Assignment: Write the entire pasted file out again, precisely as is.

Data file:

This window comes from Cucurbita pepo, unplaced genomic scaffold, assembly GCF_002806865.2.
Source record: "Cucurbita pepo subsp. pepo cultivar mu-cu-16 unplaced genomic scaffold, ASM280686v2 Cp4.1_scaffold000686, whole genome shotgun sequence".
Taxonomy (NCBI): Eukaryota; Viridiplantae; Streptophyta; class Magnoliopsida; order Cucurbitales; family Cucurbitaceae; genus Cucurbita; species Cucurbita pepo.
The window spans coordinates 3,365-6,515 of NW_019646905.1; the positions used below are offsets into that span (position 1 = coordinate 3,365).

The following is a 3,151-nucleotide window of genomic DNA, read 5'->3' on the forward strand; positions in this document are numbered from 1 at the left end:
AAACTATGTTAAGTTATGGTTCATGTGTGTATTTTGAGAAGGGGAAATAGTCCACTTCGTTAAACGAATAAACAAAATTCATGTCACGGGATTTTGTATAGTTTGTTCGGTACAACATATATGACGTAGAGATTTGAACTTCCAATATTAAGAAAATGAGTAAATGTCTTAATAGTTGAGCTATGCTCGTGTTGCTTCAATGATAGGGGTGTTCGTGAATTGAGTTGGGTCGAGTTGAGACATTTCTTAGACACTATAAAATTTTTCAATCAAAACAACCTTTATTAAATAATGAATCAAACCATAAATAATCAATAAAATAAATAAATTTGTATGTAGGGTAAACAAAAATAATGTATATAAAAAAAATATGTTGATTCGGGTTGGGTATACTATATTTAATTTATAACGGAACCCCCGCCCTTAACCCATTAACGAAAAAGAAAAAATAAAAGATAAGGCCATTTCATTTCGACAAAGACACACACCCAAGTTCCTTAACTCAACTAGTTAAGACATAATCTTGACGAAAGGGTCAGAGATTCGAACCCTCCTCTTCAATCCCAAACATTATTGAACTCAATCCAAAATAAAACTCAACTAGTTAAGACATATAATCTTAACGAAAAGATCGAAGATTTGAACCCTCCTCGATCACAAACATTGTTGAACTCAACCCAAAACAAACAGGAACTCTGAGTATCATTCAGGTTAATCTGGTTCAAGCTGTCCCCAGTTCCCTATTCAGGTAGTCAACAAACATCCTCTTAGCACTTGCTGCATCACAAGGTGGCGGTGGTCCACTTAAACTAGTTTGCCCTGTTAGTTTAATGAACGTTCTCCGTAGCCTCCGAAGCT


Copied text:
This window comes from Cucurbita pepo, unplaced genomic scaffold, assembly GCF_002806865.2.
Source record: "Cucurbita pepo subsp. pepo cultivar mu-cu-16 unplaced genomic scaffold, ASM280686v2 Cp4.1_scaffold000686, whole genome shotgun sequence".
Taxonomy (NCBI): Eukaryota; Viridiplantae; Streptophyta; class Magnoliopsida; order Cucurbitales; family Cucurbitaceae; genus Cucurbita; species Cucurbita pepo.
The window spans coordinates 3,365-6,515 of NW_019646905.1; the positions used below are offsets into that span (position 1 = coordinate 3,365).

The following is a 3,151-nucleotide window of genomic DNA, read 5'->3' on the forward strand; positions in this document are numbered from 1 at the left end:
AAACTATGTTAAGTTATGGTTCATGTGTGTATTTTGAGAAGGGGAAATAGTCCACTTCGTTAAACGAATAAACAAAATTCATGTCACGGGATTTTGTATAGTTTGTTCGGTACAACATATATGACGTAGAGATTTGAACTTCCAATATTAAGAAAATGAGTAAATGTCTTAATAGTTGAGCTATGCTCGTGTTGCTTCAATGATAGGGGTGTTCGTGAATTGAGTTGGGTCGAGTTGAGACATTTCTTAGACACTATAAAATTTTTCAATCAAAACAACCTTTATTAAATAATGAATCAAACCATAAATAATCAATAAAATAAATAAATTTGTATGTAGGGTAAACAAAAATAATGTATATAAAAAAAATATGTTGATTCGGGTTGGGTATACTATATTTAATTTATAACGGAACCCCCGCCCTTAACCCATTAACGAAAAAGAAAAAATAAAAGATAAGGCCATTTCATTTCGACAAAGACACACACCCAAGTTCCTTAACTCAACTAGTTAAGACATAATCTTGACGAAAGGGTCAGAGATTCGAACCCTCCTCTTCAATCCCAAACATTATTGAACTCAATCCAAAATAAAACTCAACTAGTTAAGACATATAATCTTAACGAAAAGATCGAAGATTTGAACCCTCCTCGATCACAAACATTGTTGAACTCAACCCAAAACAAACAGGAACTCTGAGTATCATTCAGGTTAATCTGGTTCAAGCTGTCCCCAGTTCCCTATTCAGGTAGTCAACAAACATCCTCTTAGCACTTGCTGCATCACAAGGTGGCGGTGGTCCACTTAAACTAGTTTGCCCTGTTAGTTTAATGAACGTTCTCCGTAGCCTCCGAAGCT